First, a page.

The balance between security and freedom is always difficult to achieve, but the recent events on Lewis & Clark College campus show us that when it comes to black students, they have neither. Some argue that the price of a free society is allowing racist messages on Yik Yak and elsewhere. But at what point do such messages create an environment that emboldens the racists to act? To what extent does the police refusal to investigate these posts send a message that the racists are free to carry out their threats?
The threats made on Tuesday and repeated on Friday on Yik Yak were realized later that night when three white men assaulted a black Rwandan student on campus. According to Tanguy Muvuna, the Lewis & Clark student who was attacked, his assailants said, "That's how we're going to show you how we treat the black man." The assailants poured a liquid down his throat and told him "you are going to die tonight." Muvuna fought back and escaped.
At what point does an anonymous post expressing a desire to "hang all black people" posted on a geographically limited social media site constitute a threat to a particular community? It's not an easy question to answer. The courts have ruled that the more a message targets a particular person or group and a particular time and place, the more it constitutes a real threat. The fact that the post said, "want to hang" rather than "will," the legal experts inform me, suggests a desire, not an intention.
All of this legal parsing seems beside the point. The messages on Yik Yak, repeated again on Friday, were interpreted by hundreds of student, faculty and staff as threats. They were perceived as such dire threats that classes were cancelled and hundreds participated in a daylong anti-racism teach-in. Students of color feared for their safety.
And yet, in spite of repeated calls by Lewis & Clark officials and the broader community, the Portland Police declined to investigate, arguing that the posts did not constitute a threat. When one of my students called the police, they asked her whether she was a Lewis & Clark student and then, when she said she was, promptly hung up the phone.
It is hard to believe that the Yik Yak posts do not constitute a cause for investigation in a context where black people across the nation are being targeted and attacked, often by police. Yik Yak will only release the identity of the author to the police with a subpoena. At the very least, the police could have investigated to determine whether a crime had been committed. If it turned out to be a student, Lewis & Clark could have held the student accountable under its own code of conduct that clearly prohibits such harassing and threatening speech.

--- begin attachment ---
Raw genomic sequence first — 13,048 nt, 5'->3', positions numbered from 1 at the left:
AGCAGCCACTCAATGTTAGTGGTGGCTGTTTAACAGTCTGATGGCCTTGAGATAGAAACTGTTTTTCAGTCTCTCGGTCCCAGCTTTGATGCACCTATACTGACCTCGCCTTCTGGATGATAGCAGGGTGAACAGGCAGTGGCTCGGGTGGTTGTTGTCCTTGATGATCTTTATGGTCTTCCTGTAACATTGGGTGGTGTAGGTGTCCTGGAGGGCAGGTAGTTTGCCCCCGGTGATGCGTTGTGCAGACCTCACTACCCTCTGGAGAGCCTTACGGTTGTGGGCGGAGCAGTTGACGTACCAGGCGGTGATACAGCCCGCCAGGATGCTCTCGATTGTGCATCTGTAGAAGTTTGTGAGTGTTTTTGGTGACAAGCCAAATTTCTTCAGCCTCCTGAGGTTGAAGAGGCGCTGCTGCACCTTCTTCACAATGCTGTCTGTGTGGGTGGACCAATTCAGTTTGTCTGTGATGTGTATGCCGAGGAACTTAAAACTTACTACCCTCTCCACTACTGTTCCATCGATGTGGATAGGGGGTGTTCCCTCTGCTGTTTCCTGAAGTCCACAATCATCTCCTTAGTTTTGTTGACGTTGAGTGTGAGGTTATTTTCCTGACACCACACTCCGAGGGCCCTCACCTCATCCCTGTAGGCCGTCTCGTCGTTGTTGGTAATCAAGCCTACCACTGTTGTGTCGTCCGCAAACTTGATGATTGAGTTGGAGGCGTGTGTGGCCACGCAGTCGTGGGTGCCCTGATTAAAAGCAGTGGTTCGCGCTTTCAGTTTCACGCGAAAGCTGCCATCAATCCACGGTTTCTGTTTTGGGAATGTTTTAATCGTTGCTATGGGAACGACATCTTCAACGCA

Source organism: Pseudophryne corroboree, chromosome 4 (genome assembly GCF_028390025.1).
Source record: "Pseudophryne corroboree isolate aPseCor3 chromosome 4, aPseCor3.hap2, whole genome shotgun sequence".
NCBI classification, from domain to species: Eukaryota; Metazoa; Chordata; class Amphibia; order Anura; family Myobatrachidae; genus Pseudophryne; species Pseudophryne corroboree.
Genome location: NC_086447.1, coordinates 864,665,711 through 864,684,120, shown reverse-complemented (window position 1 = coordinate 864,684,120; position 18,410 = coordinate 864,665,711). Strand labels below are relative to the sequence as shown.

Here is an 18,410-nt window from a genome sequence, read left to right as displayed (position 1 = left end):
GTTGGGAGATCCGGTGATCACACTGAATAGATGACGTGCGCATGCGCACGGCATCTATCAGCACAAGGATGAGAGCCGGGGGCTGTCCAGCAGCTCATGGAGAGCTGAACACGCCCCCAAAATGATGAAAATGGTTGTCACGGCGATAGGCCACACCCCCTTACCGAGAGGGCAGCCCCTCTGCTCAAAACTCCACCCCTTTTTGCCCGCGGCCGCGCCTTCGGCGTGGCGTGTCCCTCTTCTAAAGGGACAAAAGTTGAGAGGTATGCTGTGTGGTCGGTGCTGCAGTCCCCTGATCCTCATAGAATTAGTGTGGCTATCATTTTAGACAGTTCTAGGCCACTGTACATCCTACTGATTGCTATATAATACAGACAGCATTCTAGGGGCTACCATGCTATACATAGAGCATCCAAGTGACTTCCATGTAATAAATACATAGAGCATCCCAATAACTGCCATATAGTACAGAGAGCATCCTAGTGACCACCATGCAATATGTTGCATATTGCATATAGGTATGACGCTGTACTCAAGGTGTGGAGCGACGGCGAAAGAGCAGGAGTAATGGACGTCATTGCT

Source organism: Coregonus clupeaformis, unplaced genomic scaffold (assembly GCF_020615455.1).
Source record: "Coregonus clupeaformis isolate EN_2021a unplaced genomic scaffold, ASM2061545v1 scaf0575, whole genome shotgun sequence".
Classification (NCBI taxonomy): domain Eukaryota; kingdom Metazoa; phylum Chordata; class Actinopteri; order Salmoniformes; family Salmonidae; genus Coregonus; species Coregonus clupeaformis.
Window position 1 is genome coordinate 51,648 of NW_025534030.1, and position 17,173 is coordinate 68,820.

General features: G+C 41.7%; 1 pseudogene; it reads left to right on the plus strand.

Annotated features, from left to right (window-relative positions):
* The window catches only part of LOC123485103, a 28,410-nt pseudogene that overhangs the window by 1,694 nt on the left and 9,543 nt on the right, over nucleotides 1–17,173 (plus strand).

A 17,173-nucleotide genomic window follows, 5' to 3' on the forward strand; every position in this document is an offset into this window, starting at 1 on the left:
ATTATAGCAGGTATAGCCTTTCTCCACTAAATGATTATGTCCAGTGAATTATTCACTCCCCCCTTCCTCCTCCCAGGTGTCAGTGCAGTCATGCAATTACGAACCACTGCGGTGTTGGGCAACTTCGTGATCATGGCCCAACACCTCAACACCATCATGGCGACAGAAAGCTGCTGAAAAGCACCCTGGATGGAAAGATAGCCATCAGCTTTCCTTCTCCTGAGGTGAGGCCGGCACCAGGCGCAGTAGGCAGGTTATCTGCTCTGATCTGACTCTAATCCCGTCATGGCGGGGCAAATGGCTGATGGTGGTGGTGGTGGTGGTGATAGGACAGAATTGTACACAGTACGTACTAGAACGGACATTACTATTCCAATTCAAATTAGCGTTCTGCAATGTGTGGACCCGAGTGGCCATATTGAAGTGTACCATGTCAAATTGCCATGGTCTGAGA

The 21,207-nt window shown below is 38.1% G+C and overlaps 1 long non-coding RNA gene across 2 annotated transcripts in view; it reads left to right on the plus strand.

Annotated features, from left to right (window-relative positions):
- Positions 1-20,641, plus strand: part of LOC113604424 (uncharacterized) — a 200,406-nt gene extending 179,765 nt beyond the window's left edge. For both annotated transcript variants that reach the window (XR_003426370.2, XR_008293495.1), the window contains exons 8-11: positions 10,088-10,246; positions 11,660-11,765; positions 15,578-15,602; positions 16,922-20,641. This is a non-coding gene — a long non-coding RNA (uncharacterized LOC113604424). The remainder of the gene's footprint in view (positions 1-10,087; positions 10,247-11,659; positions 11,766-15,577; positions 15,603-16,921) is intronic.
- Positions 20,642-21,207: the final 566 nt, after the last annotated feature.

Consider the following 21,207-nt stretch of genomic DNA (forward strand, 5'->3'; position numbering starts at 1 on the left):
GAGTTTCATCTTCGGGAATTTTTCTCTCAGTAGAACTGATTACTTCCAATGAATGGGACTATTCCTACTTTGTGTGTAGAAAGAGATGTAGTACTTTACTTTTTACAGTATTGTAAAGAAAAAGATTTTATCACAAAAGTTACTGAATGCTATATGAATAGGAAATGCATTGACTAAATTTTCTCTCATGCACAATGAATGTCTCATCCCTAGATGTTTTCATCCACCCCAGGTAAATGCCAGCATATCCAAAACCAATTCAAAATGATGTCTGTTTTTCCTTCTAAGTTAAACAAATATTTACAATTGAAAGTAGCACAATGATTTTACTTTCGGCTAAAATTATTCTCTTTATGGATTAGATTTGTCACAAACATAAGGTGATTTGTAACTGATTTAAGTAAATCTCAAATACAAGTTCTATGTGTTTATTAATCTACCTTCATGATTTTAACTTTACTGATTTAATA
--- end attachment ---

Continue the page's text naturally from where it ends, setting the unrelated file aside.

I would be more likely to believe the Portland Police were exhibiting restraint in the interest of protecting free speech if I hadn't witnessed the police tear gas and beat peaceful protestors over past 15 years. I would be more likely to believe that our justice system values privacy if the Oregon Department of Justice had not been conducting surveillance on people posting under #BlackLivesMatter. But given that the police seem anything but restrained when it comes to protests and black people, their restraint smacks of racism in this instance. It just doesn't pass the smell test.
In response to the Yik Yak threats, over 750 faculty, staff, alumni and students signed a letter of support for black students at Lewis & Clark. And still, some of my faculty colleagues don't believe the threat is real. One faculty member suggested that the students were overreacting to an outrageous posting. But this professor is white, like almost all faculty at the College. And so he may have had a difficult time understanding why students of color would interpret the desire to hang all black people as a threat. Maybe most white people just don't get it.
So now we have a black student who has been beaten up on campus by three white men. And the police are finally investigating.
Mayor Charlie Hales is Portland's Police Commissioner, and so the responsibility for police inaction rests with him. Instead of announcing October 15 as Hip Hop Day in Portland, perhaps it would be better if the Mayor paid attention to real threats against black students in this fair city before they have to face physical assault.